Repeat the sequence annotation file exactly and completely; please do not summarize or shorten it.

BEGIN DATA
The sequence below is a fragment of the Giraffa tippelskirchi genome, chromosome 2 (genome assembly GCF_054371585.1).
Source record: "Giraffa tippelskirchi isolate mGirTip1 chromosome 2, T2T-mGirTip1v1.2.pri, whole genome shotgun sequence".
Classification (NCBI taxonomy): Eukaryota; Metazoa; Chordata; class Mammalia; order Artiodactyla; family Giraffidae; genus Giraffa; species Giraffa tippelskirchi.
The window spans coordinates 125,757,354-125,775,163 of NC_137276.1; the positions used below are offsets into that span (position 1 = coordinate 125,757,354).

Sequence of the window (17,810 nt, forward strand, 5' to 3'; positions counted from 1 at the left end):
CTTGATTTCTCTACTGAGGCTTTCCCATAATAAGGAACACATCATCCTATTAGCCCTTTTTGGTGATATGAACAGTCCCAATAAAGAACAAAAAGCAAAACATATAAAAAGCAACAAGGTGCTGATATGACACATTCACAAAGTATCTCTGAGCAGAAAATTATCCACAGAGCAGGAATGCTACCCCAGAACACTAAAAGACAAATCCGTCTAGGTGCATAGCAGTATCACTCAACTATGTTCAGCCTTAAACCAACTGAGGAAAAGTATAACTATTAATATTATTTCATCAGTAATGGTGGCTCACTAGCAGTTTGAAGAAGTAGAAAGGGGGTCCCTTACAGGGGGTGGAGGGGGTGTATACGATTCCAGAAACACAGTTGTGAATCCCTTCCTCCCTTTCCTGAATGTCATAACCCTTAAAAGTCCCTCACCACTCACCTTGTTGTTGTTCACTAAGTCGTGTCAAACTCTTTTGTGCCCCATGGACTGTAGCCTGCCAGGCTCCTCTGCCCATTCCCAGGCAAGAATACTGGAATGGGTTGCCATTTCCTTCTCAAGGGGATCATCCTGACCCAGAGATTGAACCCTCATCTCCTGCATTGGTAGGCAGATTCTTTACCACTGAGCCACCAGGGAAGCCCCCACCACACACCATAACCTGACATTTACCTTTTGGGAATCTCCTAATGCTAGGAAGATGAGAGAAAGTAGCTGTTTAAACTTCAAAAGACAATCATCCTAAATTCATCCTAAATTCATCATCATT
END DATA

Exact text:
The sequence below is a fragment of the Giraffa tippelskirchi genome, chromosome 2 (genome assembly GCF_054371585.1).
Source record: "Giraffa tippelskirchi isolate mGirTip1 chromosome 2, T2T-mGirTip1v1.2.pri, whole genome shotgun sequence".
Classification (NCBI taxonomy): Eukaryota; Metazoa; Chordata; class Mammalia; order Artiodactyla; family Giraffidae; genus Giraffa; species Giraffa tippelskirchi.
The window spans coordinates 125,757,354-125,775,163 of NC_137276.1; the positions used below are offsets into that span (position 1 = coordinate 125,757,354).

Sequence of the window (17,810 nt, forward strand, 5' to 3'; positions counted from 1 at the left end):
CTTGATTTCTCTACTGAGGCTTTCCCATAATAAGGAACACATCATCCTATTAGCCCTTTTTGGTGATATGAACAGTCCCAATAAAGAACAAAAAGCAAAACATATAAAAAGCAACAAGGTGCTGATATGACACATTCACAAAGTATCTCTGAGCAGAAAATTATCCACAGAGCAGGAATGCTACCCCAGAACACTAAAAGACAAATCCGTCTAGGTGCATAGCAGTATCACTCAACTATGTTCAGCCTTAAACCAACTGAGGAAAAGTATAACTATTAATATTATTTCATCAGTAATGGTGGCTCACTAGCAGTTTGAAGAAGTAGAAAGGGGGTCCCTTACAGGGGGTGGAGGGGGTGTATACGATTCCAGAAACACAGTTGTGAATCCCTTCCTCCCTTTCCTGAATGTCATAACCCTTAAAAGTCCCTCACCACTCACCTTGTTGTTGTTCACTAAGTCGTGTCAAACTCTTTTGTGCCCCATGGACTGTAGCCTGCCAGGCTCCTCTGCCCATTCCCAGGCAAGAATACTGGAATGGGTTGCCATTTCCTTCTCAAGGGGATCATCCTGACCCAGAGATTGAACCCTCATCTCCTGCATTGGTAGGCAGATTCTTTACCACTGAGCCACCAGGGAAGCCCCCACCACACACCATAACCTGACATTTACCTTTTGGGAATCTCCTAATGCTAGGAAGATGAGAGAAAGTAGCTGTTTAAACTTCAAAAGACAATCATCCTAAATTCATCCTAAATTCATCATCATT